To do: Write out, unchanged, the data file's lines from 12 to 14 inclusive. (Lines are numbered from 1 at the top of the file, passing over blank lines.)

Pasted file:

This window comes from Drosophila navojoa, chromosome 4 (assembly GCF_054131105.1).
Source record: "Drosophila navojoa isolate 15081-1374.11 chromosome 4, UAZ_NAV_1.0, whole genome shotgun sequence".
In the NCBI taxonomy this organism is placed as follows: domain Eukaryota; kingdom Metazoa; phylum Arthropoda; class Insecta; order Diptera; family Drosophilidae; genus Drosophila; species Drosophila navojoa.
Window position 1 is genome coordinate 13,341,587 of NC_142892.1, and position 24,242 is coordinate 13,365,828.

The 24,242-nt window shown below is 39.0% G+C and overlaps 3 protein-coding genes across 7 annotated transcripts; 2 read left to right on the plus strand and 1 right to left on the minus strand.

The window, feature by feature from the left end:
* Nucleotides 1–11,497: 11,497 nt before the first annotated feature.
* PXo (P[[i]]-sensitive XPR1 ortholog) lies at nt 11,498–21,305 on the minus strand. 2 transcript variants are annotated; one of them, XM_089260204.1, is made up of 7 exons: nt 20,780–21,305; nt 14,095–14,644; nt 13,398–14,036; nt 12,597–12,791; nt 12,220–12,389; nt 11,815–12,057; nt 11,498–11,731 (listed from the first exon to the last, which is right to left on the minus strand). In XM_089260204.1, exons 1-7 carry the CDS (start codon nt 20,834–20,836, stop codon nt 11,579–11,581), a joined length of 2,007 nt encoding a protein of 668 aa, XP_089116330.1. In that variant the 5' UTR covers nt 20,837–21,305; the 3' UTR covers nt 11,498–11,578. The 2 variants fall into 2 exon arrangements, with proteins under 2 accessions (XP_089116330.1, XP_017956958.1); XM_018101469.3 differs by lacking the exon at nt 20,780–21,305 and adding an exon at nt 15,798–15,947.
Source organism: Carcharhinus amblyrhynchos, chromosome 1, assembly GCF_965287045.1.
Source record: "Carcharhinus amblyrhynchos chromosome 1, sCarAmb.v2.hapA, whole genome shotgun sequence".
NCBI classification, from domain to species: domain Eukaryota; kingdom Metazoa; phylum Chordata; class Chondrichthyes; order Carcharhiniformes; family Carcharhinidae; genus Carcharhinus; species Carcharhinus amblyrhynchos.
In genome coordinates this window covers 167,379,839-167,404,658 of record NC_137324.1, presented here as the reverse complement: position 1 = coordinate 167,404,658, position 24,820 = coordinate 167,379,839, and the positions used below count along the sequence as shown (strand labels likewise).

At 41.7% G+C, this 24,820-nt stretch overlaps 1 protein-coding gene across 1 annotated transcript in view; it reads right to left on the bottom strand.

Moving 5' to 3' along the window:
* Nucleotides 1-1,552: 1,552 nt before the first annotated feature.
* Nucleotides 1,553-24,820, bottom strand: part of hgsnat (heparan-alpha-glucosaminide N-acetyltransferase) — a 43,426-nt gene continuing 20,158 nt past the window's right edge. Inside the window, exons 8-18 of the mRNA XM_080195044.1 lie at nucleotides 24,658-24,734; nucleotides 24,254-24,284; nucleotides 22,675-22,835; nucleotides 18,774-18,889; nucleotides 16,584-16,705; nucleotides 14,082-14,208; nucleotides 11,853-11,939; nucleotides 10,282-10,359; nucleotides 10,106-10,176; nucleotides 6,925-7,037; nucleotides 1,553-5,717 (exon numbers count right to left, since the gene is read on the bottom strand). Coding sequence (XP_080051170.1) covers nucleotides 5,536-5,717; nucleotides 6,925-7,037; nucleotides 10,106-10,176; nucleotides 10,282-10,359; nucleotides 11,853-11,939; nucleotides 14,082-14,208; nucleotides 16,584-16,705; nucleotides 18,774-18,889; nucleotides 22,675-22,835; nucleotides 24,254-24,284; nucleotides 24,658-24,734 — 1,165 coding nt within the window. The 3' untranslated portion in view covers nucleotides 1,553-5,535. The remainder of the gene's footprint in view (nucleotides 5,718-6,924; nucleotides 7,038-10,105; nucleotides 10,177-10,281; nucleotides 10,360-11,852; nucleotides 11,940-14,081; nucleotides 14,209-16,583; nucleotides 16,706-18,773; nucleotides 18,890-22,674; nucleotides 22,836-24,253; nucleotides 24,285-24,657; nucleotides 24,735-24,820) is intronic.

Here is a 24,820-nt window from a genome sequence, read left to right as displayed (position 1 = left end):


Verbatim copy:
In genome coordinates this window covers 167,379,839-167,404,658 of record NC_137324.1, presented here as the reverse complement: position 1 = coordinate 167,404,658, position 24,820 = coordinate 167,379,839, and the positions used below count along the sequence as shown (strand labels likewise).

At 41.7% G+C, this 24,820-nt stretch overlaps 1 protein-coding gene across 1 annotated transcript in view; it reads right to left on the bottom strand.

Moving 5' to 3' along the window: